Structural reform developments

The report for Morocco’s new development model was completed and presented to the King in May 2021, after some delay. In November 2019 the King established the Special Commission on the Development Model comprising a broad range of prominent stakeholders from the government, the private sector, academia and civil society. It was mandated to review the achievements and identify any inadequacies of Morocco’s current development trajectory and suggest a new development model. In May 2021 the commission published a general report outlining key findings, including diagnoses, forecasts and projections up to 2035. The new development model envisages a prosperous, skilled, inclusive, sustainable and pioneering Morocco. The four priority areas highlighted are: a productive and diversified economy that creates value-added and quality jobs; enhanced human capital that is better prepared for the future; opportunities for inclusion for all and a stronger social bond; and resilient territories.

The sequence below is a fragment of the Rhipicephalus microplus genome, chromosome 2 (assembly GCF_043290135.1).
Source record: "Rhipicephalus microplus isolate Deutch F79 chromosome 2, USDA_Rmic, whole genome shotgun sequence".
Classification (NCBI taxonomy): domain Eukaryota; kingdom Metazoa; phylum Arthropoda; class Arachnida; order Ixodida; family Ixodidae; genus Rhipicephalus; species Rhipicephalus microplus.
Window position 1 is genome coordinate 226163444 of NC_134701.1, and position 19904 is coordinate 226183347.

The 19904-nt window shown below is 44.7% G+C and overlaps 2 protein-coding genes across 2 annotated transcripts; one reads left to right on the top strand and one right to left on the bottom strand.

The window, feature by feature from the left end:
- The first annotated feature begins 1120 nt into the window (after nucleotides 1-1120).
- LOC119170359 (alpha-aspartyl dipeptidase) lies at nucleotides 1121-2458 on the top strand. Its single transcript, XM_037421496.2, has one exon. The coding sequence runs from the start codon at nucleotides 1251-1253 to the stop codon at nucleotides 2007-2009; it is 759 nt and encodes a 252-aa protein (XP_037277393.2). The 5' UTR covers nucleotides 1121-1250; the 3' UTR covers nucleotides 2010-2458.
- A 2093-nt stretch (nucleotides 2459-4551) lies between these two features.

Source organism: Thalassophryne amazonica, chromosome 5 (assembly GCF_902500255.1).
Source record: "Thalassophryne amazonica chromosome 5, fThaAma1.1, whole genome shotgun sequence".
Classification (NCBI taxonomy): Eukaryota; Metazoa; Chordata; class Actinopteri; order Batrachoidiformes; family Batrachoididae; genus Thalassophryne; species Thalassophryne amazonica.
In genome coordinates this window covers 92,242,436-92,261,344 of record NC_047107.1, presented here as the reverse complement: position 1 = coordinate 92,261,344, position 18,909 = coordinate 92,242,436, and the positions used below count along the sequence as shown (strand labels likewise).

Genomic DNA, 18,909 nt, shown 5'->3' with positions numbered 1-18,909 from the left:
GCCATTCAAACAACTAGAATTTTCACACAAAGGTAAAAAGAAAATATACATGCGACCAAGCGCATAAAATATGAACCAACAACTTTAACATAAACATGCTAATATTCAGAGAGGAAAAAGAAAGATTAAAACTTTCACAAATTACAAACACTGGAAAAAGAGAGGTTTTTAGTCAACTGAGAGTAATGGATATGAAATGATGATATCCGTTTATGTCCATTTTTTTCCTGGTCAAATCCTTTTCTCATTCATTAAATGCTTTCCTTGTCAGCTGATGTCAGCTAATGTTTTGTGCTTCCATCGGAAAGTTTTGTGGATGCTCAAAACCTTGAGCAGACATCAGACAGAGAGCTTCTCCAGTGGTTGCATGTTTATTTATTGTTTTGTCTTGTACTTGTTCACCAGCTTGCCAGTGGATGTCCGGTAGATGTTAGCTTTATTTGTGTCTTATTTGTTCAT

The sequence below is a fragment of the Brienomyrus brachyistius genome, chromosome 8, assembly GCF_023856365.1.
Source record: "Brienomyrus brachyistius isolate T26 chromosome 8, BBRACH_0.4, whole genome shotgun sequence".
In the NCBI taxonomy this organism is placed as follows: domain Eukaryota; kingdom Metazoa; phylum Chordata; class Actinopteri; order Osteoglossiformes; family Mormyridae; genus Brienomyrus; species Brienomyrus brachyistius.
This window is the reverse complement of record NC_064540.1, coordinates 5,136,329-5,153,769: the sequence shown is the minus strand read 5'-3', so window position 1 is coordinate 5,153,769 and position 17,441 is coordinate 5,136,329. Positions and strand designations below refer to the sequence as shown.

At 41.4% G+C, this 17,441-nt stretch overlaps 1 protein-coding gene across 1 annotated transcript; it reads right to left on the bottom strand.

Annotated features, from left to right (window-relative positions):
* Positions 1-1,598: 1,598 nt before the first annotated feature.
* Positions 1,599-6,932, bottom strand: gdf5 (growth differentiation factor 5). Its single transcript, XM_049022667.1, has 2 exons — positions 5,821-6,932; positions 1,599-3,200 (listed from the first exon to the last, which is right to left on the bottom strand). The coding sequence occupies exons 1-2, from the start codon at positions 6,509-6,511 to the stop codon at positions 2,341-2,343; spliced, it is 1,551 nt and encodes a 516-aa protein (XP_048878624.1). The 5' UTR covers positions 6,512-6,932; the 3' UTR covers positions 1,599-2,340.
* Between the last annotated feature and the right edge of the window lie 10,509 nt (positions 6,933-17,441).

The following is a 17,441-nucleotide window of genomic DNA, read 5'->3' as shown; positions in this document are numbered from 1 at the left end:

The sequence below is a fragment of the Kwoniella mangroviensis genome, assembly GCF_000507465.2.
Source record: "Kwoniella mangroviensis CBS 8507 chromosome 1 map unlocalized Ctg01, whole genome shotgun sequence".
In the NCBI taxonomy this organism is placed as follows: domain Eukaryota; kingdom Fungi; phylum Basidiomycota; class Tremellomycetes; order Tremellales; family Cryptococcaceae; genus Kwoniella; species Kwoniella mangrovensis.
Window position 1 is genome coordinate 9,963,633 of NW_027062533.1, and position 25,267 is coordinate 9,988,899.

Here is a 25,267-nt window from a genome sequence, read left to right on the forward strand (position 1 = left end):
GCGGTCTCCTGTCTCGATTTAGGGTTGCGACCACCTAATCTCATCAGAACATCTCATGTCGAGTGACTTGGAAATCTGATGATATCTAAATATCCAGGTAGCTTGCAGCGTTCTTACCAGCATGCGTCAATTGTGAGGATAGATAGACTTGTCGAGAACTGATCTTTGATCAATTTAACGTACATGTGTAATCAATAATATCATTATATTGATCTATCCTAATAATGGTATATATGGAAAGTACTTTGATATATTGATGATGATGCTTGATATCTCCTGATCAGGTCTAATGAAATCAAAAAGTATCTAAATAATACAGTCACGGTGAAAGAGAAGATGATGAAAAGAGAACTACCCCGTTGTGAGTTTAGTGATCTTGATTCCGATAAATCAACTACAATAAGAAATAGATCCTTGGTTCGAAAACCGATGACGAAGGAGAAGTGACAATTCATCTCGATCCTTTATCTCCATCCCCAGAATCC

A bill was approved to integrate the micro credit sector further into the financial system and improve its governance. The new bill, approved by parliament in June 2021, aims to broaden the scope of activity of microfinance institutions, including granting micro credit, collecting deposits and conducting micro-insurance operations. Under this bill, the micro credit ceiling will be set by decree, depending on the category, objectives and financial resources of each company. It also aims to adapt to the provisions of the banking law and to ensure a single representation for micro credit establishments regardless of their legal form, while also offering the possibility of creating micro credit institutions either as an association or a joint stock company assimilated to a credit institution. Lastly, the new regulatory framework raises the loan limit to MAD 150,000 (US$ 16,800), from MAD 50,000 (US$ 5,600).